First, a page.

I'm tired from the weekend, tired for the short work week, tired of judges not scheduling anything until January, tired of lawyers taking extended vacations, tired of not receiving rulings or orders because everyone is away, tired of seeing relatives, tired of bumping into judges at La Loggia, tired of the shoeshine guy's rap at the Circuit Courthouse, tired of getting beeped going into the federal courthouse, tired of "Bee Movie," tired of doing homework with my kids, tired of fooling around, tired of not fooling around, tired of missing phone calls, tired of opposing counsel, tired of bullcrap discovery motions, tired of being tired.

Friday, November 16, 2007

Peter Spillis Wins Big One


Ted Leopold, not so much:

An attorney representing the widow of a man who was killed in a 1999 construction accident pleaded with a jury to award her and the seven children he left behind nearly $22 million for their loss.

A jury on Thursday agreed they deserved nothing.

After deliberating for more than 10 hours over two days, the jury cleared Hubbard Construction of any wrongdoing in the death of 41-year-old Ray Schoberg.

A clearly shaken Claudette Schoberg vowed to appeal.

"I know this is wrong. This isn't justice," the Riviera Beach woman said, after leaving the Palm Beach County courtroom.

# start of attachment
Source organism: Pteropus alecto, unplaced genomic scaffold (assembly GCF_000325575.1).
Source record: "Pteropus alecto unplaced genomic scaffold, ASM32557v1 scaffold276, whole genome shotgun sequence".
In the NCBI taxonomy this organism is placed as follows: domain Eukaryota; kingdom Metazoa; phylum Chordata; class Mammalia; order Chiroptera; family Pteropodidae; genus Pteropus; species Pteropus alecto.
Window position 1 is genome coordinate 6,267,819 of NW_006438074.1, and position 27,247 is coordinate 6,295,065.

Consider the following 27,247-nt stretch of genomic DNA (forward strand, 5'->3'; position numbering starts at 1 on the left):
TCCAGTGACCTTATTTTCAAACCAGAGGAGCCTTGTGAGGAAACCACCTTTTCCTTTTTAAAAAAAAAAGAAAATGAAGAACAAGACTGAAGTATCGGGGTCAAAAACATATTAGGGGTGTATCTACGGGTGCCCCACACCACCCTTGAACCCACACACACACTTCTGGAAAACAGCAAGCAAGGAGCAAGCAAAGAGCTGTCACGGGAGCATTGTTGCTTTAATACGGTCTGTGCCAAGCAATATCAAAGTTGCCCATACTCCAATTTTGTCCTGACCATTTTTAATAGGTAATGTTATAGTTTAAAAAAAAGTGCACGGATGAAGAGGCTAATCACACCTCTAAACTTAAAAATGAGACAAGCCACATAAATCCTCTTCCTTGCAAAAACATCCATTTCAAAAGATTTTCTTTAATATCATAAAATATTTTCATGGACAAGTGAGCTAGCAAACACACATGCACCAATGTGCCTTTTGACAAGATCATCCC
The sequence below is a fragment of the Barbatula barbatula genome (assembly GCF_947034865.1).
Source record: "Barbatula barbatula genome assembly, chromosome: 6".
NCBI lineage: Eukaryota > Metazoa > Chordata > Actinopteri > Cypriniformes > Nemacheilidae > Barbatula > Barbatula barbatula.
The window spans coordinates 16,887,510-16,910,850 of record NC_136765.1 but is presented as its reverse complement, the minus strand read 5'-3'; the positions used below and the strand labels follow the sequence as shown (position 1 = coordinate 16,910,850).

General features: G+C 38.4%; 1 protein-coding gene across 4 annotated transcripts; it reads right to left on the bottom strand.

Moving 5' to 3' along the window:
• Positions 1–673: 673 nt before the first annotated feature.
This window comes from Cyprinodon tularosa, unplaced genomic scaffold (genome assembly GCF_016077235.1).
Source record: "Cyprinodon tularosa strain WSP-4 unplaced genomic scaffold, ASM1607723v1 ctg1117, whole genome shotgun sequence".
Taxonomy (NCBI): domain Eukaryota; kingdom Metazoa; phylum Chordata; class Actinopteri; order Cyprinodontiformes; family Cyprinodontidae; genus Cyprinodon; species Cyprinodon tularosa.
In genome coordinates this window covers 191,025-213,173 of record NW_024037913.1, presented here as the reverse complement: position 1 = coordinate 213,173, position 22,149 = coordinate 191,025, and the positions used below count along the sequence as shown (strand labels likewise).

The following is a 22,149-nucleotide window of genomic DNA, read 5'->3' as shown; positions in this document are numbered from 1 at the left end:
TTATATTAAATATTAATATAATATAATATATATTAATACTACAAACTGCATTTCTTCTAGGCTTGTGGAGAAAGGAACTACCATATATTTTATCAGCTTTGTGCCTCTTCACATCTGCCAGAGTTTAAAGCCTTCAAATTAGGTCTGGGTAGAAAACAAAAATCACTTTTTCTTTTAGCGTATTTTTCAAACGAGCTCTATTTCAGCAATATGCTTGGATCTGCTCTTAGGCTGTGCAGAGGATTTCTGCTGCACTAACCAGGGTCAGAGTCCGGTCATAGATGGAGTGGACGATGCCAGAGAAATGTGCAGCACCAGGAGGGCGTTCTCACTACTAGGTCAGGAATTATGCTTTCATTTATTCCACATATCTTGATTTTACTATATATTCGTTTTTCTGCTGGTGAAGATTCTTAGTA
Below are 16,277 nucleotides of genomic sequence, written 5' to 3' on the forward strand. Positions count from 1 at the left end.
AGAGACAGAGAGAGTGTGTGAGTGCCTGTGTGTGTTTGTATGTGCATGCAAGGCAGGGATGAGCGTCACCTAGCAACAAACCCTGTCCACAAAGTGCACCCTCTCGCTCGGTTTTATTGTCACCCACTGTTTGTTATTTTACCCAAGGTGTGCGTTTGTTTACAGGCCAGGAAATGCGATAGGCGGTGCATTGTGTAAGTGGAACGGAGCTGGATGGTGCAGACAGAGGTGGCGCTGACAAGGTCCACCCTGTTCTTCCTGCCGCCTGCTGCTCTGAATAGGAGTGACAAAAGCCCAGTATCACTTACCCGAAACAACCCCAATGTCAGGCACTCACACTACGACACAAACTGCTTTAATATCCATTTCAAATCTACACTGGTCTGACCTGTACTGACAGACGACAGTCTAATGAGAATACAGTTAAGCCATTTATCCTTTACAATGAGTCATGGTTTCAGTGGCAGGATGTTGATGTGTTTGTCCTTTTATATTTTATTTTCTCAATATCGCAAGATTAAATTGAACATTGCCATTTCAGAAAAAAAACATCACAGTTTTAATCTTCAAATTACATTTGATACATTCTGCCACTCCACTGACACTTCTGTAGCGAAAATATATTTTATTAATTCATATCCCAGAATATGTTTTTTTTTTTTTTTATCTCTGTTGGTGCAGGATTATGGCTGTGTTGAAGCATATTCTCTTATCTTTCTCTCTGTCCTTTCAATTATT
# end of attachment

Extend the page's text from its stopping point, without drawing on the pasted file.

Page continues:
Pollyanna Schoberg echoed her stepmother's sentiments.

"I just wanted justice to be served and for Hubbard to be held responsible for their actions," the 26-year-old said. "No matter what happened here, we'll never have my daddy back, he'll never hold his grandchildren, but Hubbard needs to accept responsibility."

Attorney Peter Spillas, who represented the company that is also known as East Coast Paving, said Schoberg's death was a tragic accident.

Schoberg was crushed to death when a 13-ton road-paving machine he was operating tipped over as it rolled down a steep embankment on a two-lane road in South Bay.

Attorney Theodore Leopold argued that the traffic roller had been jury-rigged to keep it operating.

Schoberg, who hadn't been trained to operate the machine, wasn't told that two employees had refused to operate it, claiming it was uncontrollable.

However, Spillas countered that after listening to nearly seven days of testimony the jury obviously disagreed.

"There was nothing to indicate the machine was unsafe, and I think the jury saw that," he said.